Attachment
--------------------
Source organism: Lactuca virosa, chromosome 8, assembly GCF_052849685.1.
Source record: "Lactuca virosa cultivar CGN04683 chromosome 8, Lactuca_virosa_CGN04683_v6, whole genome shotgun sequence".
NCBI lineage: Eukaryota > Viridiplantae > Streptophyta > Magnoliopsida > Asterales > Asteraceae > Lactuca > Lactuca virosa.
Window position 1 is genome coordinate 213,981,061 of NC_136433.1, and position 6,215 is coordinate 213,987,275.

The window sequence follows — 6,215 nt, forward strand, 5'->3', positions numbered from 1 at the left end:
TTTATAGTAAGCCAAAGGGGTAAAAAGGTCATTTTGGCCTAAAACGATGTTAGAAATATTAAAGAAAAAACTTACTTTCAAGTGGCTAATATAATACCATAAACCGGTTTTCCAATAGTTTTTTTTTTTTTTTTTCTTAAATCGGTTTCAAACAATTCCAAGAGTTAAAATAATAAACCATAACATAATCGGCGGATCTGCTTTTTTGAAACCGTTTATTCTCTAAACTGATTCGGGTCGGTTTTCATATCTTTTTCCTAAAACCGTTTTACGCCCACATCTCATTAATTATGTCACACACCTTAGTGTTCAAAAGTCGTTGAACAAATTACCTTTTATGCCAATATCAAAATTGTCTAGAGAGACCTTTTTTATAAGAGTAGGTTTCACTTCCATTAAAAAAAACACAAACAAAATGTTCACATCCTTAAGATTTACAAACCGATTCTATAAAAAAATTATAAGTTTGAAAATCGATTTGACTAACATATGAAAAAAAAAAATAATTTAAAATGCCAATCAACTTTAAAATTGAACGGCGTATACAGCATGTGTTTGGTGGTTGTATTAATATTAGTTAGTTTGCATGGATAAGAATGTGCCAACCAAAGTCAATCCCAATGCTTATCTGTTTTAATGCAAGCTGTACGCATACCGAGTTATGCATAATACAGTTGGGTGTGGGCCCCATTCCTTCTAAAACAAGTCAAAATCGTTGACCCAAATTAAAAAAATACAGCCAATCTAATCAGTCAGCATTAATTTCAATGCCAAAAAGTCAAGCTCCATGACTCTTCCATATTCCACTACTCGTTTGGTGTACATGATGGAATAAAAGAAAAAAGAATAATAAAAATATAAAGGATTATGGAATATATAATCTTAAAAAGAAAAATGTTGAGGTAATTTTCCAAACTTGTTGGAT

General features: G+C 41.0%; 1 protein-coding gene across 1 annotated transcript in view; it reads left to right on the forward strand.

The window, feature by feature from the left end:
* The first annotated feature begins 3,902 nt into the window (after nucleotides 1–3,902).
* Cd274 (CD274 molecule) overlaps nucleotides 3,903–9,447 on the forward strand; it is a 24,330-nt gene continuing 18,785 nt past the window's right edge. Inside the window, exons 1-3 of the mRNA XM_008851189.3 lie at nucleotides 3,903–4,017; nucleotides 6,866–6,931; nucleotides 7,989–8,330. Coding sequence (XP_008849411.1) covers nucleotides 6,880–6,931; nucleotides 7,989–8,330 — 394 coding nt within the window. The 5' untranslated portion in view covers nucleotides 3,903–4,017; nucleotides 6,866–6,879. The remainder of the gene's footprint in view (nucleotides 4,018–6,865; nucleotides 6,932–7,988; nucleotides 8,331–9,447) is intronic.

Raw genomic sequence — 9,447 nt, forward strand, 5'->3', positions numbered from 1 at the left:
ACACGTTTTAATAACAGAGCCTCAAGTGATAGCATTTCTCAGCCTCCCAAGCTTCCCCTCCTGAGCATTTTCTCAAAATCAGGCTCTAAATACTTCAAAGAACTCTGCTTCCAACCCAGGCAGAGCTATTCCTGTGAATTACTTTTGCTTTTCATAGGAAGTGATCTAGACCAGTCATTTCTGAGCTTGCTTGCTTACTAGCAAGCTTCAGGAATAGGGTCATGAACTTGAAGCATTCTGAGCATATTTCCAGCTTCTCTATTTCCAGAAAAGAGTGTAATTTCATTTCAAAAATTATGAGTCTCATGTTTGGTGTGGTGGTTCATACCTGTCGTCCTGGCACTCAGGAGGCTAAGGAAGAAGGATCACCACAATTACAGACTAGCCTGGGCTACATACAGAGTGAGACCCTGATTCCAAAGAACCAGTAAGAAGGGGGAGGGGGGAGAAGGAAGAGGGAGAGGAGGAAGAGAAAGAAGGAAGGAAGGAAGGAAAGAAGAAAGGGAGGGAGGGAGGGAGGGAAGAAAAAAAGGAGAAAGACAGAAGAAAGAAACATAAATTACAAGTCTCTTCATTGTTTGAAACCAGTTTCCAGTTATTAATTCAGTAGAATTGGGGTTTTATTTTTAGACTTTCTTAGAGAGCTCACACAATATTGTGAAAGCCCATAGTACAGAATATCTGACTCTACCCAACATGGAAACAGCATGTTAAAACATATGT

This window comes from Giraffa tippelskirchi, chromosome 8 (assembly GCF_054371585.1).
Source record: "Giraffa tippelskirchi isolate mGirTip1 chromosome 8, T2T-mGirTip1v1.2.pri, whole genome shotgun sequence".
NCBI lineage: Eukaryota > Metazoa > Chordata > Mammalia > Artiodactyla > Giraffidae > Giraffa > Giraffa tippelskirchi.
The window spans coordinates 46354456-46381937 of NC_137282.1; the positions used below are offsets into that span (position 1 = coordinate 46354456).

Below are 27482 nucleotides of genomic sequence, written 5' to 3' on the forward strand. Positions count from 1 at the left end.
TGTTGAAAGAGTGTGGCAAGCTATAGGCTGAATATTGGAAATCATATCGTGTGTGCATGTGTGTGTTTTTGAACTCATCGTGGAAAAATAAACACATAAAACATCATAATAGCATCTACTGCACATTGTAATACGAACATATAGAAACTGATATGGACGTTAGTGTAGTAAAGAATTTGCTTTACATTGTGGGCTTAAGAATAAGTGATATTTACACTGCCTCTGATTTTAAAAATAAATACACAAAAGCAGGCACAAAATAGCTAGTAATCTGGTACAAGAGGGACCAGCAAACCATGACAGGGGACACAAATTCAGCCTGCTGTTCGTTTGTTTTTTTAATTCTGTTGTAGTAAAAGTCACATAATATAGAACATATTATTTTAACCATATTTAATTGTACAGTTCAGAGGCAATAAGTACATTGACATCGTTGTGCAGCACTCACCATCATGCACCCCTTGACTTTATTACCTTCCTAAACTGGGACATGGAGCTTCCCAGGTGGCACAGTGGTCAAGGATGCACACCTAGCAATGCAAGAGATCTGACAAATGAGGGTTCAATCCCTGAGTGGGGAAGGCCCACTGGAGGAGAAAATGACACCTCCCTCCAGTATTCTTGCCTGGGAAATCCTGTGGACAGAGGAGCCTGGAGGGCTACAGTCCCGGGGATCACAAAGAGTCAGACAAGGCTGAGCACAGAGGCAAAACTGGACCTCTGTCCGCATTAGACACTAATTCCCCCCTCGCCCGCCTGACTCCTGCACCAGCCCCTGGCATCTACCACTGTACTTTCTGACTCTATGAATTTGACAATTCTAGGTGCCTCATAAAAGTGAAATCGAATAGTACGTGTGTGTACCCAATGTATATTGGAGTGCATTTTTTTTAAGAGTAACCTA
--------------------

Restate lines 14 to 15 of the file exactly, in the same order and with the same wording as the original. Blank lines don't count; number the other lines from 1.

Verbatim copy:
Source record: "Giraffa tippelskirchi isolate mGirTip1 chromosome 8, T2T-mGirTip1v1.2.pri, whole genome shotgun sequence".
NCBI lineage: Eukaryota > Metazoa > Chordata > Mammalia > Artiodactyla > Giraffidae > Giraffa > Giraffa tippelskirchi.